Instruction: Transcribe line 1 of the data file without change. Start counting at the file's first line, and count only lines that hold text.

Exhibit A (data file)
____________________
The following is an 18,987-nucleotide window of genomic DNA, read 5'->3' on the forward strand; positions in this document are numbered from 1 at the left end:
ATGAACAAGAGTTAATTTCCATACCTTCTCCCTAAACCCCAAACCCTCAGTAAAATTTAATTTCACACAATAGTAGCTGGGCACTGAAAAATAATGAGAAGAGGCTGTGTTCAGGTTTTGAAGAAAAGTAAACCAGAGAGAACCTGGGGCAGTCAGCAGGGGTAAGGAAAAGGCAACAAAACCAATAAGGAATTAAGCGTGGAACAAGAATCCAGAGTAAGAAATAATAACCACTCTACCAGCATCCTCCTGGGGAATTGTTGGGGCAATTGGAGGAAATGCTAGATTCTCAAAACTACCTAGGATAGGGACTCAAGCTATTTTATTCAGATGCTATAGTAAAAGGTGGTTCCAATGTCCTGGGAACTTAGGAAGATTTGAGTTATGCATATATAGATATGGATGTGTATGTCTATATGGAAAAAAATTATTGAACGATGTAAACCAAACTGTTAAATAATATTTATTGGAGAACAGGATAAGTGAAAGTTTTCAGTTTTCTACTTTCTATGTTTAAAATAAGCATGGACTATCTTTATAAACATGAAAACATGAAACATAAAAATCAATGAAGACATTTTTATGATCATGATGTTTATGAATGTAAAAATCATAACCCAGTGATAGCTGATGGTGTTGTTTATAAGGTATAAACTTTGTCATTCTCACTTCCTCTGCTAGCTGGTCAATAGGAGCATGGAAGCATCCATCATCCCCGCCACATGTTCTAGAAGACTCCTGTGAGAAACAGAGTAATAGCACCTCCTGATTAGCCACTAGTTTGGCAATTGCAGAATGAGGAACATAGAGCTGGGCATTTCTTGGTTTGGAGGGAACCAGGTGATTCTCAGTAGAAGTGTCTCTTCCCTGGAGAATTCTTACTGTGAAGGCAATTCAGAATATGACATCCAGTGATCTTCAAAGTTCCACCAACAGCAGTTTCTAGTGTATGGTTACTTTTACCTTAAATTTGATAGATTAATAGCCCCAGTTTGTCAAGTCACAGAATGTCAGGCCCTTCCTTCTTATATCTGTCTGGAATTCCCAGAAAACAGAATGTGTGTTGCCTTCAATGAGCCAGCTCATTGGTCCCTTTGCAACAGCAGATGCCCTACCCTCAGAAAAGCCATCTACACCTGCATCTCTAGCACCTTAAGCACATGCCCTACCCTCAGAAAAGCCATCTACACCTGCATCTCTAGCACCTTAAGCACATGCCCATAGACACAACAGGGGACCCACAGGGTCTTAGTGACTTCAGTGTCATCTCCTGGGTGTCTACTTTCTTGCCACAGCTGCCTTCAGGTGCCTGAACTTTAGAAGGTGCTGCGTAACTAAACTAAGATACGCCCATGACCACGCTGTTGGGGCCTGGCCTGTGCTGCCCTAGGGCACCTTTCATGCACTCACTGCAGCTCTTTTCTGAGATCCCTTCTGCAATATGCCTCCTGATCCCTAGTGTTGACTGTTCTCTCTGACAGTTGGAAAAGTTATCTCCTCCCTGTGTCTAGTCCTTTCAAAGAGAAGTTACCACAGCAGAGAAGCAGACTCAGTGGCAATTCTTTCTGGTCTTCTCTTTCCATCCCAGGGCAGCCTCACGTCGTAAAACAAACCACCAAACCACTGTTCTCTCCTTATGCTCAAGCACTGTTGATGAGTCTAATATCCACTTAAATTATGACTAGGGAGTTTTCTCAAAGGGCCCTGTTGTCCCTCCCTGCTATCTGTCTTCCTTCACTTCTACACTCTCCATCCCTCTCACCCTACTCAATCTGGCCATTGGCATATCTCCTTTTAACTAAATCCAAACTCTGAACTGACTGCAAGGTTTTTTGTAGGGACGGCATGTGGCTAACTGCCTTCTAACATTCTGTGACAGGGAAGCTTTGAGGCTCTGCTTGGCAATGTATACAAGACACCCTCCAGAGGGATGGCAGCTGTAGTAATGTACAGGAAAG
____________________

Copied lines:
The following is an 18,987-nucleotide window of genomic DNA, read 5'->3' on the forward strand; positions in this document are numbered from 1 at the left end: